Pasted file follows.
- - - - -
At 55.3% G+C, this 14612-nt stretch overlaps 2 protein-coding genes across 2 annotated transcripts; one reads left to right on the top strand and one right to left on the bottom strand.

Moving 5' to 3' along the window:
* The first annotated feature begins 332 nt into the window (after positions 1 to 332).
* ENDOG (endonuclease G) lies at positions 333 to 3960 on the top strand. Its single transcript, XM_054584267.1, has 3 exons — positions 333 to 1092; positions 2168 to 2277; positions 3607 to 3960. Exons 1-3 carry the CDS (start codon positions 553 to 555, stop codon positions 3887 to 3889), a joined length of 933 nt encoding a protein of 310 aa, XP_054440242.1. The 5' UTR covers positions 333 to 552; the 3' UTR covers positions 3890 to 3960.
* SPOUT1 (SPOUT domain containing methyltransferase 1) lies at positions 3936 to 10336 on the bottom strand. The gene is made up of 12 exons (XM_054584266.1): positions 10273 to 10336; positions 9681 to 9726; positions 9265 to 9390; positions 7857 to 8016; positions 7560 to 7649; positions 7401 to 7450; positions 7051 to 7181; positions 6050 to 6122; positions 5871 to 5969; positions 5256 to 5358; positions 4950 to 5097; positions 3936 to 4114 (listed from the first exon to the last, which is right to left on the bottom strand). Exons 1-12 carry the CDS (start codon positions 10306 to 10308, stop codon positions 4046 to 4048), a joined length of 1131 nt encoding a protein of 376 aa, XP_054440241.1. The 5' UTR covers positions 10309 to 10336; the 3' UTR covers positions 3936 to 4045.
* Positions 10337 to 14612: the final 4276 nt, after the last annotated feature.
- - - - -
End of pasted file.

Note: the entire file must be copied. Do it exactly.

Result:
At 55.3% G+C, this 14612-nt stretch overlaps 2 protein-coding genes across 2 annotated transcripts; one reads left to right on the top strand and one right to left on the bottom strand.

Moving 5' to 3' along the window:
* The first annotated feature begins 332 nt into the window (after positions 1 to 332).
* ENDOG (endonuclease G) lies at positions 333 to 3960 on the top strand. Its single transcript, XM_054584267.1, has 3 exons — positions 333 to 1092; positions 2168 to 2277; positions 3607 to 3960. Exons 1-3 carry the CDS (start codon positions 553 to 555, stop codon positions 3887 to 3889), a joined length of 933 nt encoding a protein of 310 aa, XP_054440242.1. The 5' UTR covers positions 333 to 552; the 3' UTR covers positions 3890 to 3960.
* SPOUT1 (SPOUT domain containing methyltransferase 1) lies at positions 3936 to 10336 on the bottom strand. The gene is made up of 12 exons (XM_054584266.1): positions 10273 to 10336; positions 9681 to 9726; positions 9265 to 9390; positions 7857 to 8016; positions 7560 to 7649; positions 7401 to 7450; positions 7051 to 7181; positions 6050 to 6122; positions 5871 to 5969; positions 5256 to 5358; positions 4950 to 5097; positions 3936 to 4114 (listed from the first exon to the last, which is right to left on the bottom strand). Exons 1-12 carry the CDS (start codon positions 10306 to 10308, stop codon positions 4046 to 4048), a joined length of 1131 nt encoding a protein of 376 aa, XP_054440241.1. The 5' UTR covers positions 10309 to 10336; the 3' UTR covers positions 3936 to 4045.
* Positions 10337 to 14612: the final 4276 nt, after the last annotated feature.